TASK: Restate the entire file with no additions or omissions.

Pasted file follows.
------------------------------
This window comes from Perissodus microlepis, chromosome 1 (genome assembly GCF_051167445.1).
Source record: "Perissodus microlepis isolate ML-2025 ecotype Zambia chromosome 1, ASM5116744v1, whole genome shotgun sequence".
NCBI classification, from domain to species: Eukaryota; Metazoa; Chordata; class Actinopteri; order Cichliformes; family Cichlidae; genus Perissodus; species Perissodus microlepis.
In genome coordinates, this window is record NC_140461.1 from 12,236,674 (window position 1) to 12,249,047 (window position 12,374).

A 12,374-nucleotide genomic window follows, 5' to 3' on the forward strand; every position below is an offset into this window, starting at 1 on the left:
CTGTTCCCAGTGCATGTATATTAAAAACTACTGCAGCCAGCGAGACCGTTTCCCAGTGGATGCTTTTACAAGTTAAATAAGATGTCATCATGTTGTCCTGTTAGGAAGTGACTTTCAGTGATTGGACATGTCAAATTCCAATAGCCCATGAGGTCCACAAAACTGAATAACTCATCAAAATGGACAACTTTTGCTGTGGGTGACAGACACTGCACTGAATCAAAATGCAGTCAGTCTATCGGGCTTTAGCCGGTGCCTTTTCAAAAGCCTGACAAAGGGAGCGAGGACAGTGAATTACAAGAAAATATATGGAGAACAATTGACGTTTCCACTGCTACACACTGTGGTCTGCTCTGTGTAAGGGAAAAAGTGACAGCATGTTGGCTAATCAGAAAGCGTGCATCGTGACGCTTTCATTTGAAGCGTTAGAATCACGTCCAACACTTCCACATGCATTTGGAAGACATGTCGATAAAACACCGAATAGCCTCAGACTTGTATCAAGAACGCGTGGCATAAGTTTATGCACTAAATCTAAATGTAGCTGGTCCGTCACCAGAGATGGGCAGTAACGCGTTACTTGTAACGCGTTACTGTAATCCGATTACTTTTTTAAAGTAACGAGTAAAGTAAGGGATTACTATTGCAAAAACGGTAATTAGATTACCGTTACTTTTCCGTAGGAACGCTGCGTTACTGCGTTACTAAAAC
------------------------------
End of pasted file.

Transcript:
This window comes from Perissodus microlepis, chromosome 1 (genome assembly GCF_051167445.1).
Source record: "Perissodus microlepis isolate ML-2025 ecotype Zambia chromosome 1, ASM5116744v1, whole genome shotgun sequence".
NCBI classification, from domain to species: Eukaryota; Metazoa; Chordata; class Actinopteri; order Cichliformes; family Cichlidae; genus Perissodus; species Perissodus microlepis.
In genome coordinates, this window is record NC_140461.1 from 12,236,674 (window position 1) to 12,249,047 (window position 12,374).

A 12,374-nucleotide genomic window follows, 5' to 3' on the forward strand; every position below is an offset into this window, starting at 1 on the left:
CTGTTCCCAGTGCATGTATATTAAAAACTACTGCAGCCAGCGAGACCGTTTCCCAGTGGATGCTTTTACAAGTTAAATAAGATGTCATCATGTTGTCCTGTTAGGAAGTGACTTTCAGTGATTGGACATGTCAAATTCCAATAGCCCATGAGGTCCACAAAACTGAATAACTCATCAAAATGGACAACTTTTGCTGTGGGTGACAGACACTGCACTGAATCAAAATGCAGTCAGTCTATCGGGCTTTAGCCGGTGCCTTTTCAAAAGCCTGACAAAGGGAGCGAGGACAGTGAATTACAAGAAAATATATGGAGAACAATTGACGTTTCCACTGCTACACACTGTGGTCTGCTCTGTGTAAGGGAAAAAGTGACAGCATGTTGGCTAATCAGAAAGCGTGCATCGTGACGCTTTCATTTGAAGCGTTAGAATCACGTCCAACACTTCCACATGCATTTGGAAGACATGTCGATAAAACACCGAATAGCCTCAGACTTGTATCAAGAACGCGTGGCATAAGTTTATGCACTAAATCTAAATGTAGCTGGTCCGTCACCAGAGATGGGCAGTAACGCGTTACTTGTAACGCGTTACTGTAATCCGATTACTTTTTTAAAGTAACGAGTAAAGTAAGGGATTACTATTGCAAAAACGGTAATTAGATTACCGTTACTTTTCCGTAGGAACGCTGCGTTACTGCGTTACTAAAAC